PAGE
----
Near the end of the film, the Major's ghost finally returns in person to help Batou on the Locus Solus gynoid factory ship. Using a satellite transmission, she attempts to download her ghost into one of the Hadaly gynoid production models - however, due to the insufficient memory of the gynoid's e-brain, she is only able to download a fraction of her full ghost into the doll. (She notes with marked disdain that the gynoid had barely enough memory for her combat protocols.) Her personality has not changed much from the first movie - she still retains her fondness for philosophy and her considerable skills in battle, though she has also gained the Puppet Master's formidable hacking abilities. In a climactic sequence strongly reminiscent of that in the first film (right down to the musical score), she tears apart her mechanical body in the process of opening the ship's CPU hatch in order to hack into it. After successfully locking down the ship and uncovering the truth behind the conspiracy, Kusanagi prepares to once again disappear into the Net, but reassures a despondent Batou that whenever he logs in, she will always be beside him.
Ghost in the shell: Stand Alone Complex TV anime
The Major retains much of her personality and spunk from the manga in the anime series Ghost in the Shell: Stand Alone Complex and its followup Ghost in the Shell: S.A.C. 2nd GIG, although she isn't disrespectful toward the Chief like she is in the manga. As in the original manga and unlike the movies, where she had black hair and blue-grey eyes, she now has blue-purple hair and red-violet eyes.
Stand Alone Complex
Major Motoko Kusanagi's formal introduction in the first season comes during the first episode, when Section 9 is called in to resolve a hostage situation at a Geisha house. Throughout the series, The Major maintains her signature commanding presence and authority. The Major could best be described as a loner, relying very little on outside help to accomplish her goals. Among the various members of Section 9, Kusanagi is usually the one Chief Aramaki singles out to accompany him on official and off the record business.
About half-way through the first season, Kusanagi starts having reservations about the use of the Tachikoma sentient tanks, which have begun showing signs of individuality and curiosity not befitting their use as combat weapons. When Batou's Tachikoma escapes Section 9's Tachikoma storage facility and proceeds to go on an unauthorized joy ride through the city and spends the day with a young girl looking for a lost dog, Kusanagi begins to seriously contemplate having them returned to the lab. This feeling is further increased when the tank that was supposed to be watching her back wanders off. Ultimately, she decides to have them stripped of the weaponry and sent back to the lab that manufactured them for analysis and further work.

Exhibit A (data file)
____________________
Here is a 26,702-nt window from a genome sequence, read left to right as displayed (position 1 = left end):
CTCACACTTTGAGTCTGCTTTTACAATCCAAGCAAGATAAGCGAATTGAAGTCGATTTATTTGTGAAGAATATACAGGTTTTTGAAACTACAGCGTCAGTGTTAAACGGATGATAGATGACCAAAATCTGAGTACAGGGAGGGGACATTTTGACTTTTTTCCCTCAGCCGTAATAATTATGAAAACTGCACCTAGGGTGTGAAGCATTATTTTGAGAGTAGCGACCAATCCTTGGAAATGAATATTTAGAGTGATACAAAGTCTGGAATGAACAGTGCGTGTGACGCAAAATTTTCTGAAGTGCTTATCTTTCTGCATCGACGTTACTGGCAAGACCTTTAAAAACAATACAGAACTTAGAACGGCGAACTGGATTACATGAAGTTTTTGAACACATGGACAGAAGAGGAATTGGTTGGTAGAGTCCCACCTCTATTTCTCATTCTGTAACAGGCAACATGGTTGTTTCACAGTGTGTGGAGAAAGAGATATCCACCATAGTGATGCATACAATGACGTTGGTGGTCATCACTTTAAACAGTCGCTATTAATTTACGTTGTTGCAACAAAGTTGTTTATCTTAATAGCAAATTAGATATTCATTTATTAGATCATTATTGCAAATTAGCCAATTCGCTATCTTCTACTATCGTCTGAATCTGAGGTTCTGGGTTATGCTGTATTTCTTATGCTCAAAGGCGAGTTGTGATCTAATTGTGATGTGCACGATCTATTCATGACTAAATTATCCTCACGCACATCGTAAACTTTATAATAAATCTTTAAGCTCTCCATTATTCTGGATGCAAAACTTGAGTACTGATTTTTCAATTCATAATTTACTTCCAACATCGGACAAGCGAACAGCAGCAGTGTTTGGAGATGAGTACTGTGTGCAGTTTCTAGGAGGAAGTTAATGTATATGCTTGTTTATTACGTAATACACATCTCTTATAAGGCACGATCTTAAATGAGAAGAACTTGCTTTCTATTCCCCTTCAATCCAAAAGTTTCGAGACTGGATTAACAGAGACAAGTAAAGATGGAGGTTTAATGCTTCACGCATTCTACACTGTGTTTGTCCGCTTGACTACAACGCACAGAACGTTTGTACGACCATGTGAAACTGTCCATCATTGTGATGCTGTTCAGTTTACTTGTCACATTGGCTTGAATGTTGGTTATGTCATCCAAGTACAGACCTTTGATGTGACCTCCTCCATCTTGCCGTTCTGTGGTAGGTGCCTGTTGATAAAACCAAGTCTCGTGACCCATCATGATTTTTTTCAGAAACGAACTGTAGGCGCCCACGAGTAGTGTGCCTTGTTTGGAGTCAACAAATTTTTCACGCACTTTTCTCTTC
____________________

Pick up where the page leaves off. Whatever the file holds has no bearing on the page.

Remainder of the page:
During the last of the episodes of the first season, Kusanagi, like the rest of the members of Section 9, becomes a target of Narcotic Suppression Squad (NSS) agents and the Japanese Maritime Self-Defense Forces (JMSDF) after discovering the truth behind the Laughing Man scandal. She is first targeted by the JMSDF, who damaged her prosthetic body, forcing Kusanagi to seek much needed repairs. During her prosthetic body swap, an NSS agent attempts to kill Kusanagi, but fails after the real Laughing Man saves her. After Section 9 is disbanded, its various members are captured by shock troopers of the Umibozu (an unofficial JMSDF special forces unit adept at paramilitary operations) until only Batou and Kusanagi are left. It was only after the three remaining Tachikoma sacrificed themselves to save Batou that she realises that their individuality made them better weapons. She even speculated that they might have gained ghosts, becoming truly alive. As Batou and Kusanagi attempt to leave the city, Umibozu commandos ambush and subsequently arrest Batou, and supposedly assassinate Kusanagi.
After Section 9's fall, Togusa sets out to assassinate the man responsible for its dissolution when he is intercepted by Batou, who brings him back to the team's new headquarters. Here, all members of Section 9 are revealed to be alive and in good health, including Kusanagi, and the first season concludes with the reinstatement of Section 9.
As in the manga, Kusanagi maintains her provocative dress, wearing nothing more than thigh-length boots, a strapless leotard with no trousers, and a leather jacket, as except in cases where this is inappropriate; during such times she will usually appear either in a tan military officer's uniform with markings that denote her rank as a Major, or in a black and grey tight-fitting combat suit that the team uses on its raids and other paramilitary operations (see top picture). In rare cases, Motoko will adopt other styles of dress appropriate to her surroundings, such as a London police officer and a garbage lady. She still maintains a dim view of sexism in all forms and methods; even going so far as to empathize with sex robots, despite how she herself dresses.